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dc.contributor.authorThomsen, Gerner
dc.date.accessioned2012-12-13T17:42:45Z
dc.date.available2012-12-13T17:42:45Z
dc.date.issued2001
dc.identifier.citationThomsen, G. 2001. Response to winter precipitation in ring-width chronologies of Pinus sylvestris L. from the northwestern Siberian Plain, Russia. Tree-Ring Research 57(1):15-29.en_US
dc.identifier.issn2162-4585
dc.identifier.issn1536-1098
dc.identifier.urihttp://hdl.handle.net/10150/262555
dc.description.abstractSix mean ring-width tree-ring chronologies were constructed for living Scots pine (Pious sylvestris L.), growing near the species' upper and northern limits in the area between the Ob River and the subpolar Ural Mountains in Russia. All ring-width series were standardized by fitting cubic smoothing splines and chronologies were constructed as biweight robust means. The six chronologies ranged from 181 to 276 years in length. Response function analysis showed all chronologies to have negative responses to winter precipitation. Most chronologies also showed positive, but relatively low responses to temperatures of the current and previous summer. Total October-May precipitation was reconstructed back to A.D. 1843 using the lagged and unlagged chronologies as candidate predictors. In addition to reflecting an unstable and time-varying growth-climate link, moderate verification results may partly be due to problems with short verification periods. The reconstruction contains almost equal amounts of high-frequency (<8 years) and low-frequency ( >8 years) variations, among them a significant 30-year variation. The precipitation signal may add an important aspect to reconstructing paleoclimatic fluctuations in the northern hemisphere. Continuing work with the Scots pine from this area depends on improving the quality of a precipitation reconstruction and finding older living and subfossil wood.
dc.language.isoen_USen_US
dc.publisherTree-Ring Societyen_US
dc.relation.urlhttp://www.treeringsociety.orgen_US
dc.rightsCopyright © Tree-Ring Society. All rights reserved.en_US
dc.subjectDendrochronologyen_US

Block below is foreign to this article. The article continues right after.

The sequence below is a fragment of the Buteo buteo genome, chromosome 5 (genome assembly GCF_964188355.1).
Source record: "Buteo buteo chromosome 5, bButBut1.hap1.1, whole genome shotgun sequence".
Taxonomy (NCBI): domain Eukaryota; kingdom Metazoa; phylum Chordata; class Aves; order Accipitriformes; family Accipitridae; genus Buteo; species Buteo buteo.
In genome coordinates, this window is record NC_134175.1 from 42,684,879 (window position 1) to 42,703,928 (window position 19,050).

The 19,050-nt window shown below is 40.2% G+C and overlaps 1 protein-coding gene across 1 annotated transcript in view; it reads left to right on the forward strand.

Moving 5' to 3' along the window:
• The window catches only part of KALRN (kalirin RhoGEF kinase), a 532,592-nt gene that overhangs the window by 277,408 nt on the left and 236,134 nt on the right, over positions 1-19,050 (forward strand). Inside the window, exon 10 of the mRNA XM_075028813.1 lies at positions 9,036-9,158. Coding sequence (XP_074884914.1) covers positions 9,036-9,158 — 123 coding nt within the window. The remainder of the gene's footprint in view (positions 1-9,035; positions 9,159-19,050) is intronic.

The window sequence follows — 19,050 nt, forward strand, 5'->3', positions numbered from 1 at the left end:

dc.subjectTree Ringsen_US
dc.titleResponse to Winter Precipitation in Ring-Width Chronologies of Pinus Sylvestris L. from the Northwestern Siberian Plain, Russiaen_US
dc.typeArticleen_US
dc.identifier.journalTree-Ring Researchen_US
dc.description.collectioninformationThis item is part of the Tree-Ring Research (formerly Tree-Ring Bulletin) archive. It was digitized from a physical copy provided by the Laboratory of Tree-Ring Research at The University of Arizona. For more information about this peer-reviewed scholarly journal, please email the Editor of Tree-Ring Research at editor@treeringsociety.org.en_US
refterms.dateFOA2018-06-20T00:26:13Z
html.description.abstractSix mean ring-width tree-ring chronologies were constructed for living Scots pine (Pious sylvestris L.), growing near the species' upper and northern limits in the area between the Ob River and the subpolar Ural Mountains in Russia. All ring-width series were standardized by fitting cubic smoothing splines and chronologies were constructed as biweight robust means. The six chronologies ranged from 181 to 276 years in length. Response function analysis showed all chronologies to have negative responses to winter precipitation. Most chronologies also showed positive, but relatively low responses to temperatures of the current and previous summer. Total October-May precipitation was reconstructed back to A.D. 1843 using the lagged and unlagged chronologies as candidate predictors. In addition to reflecting an unstable and time-varying growth-climate link, moderate verification results may partly be due to problems with short verification periods. The reconstruction contains almost equal amounts of high-frequency (<8 years) and low-frequency ( >8 years) variations, among them a significant 30-year variation. The precipitation signal may add an important aspect to reconstructing paleoclimatic fluctuations in the northern hemisphere. Continuing work with the Scots pine from this area depends on improving the quality of a precipitation reconstruction and finding older living and subfossil wood.


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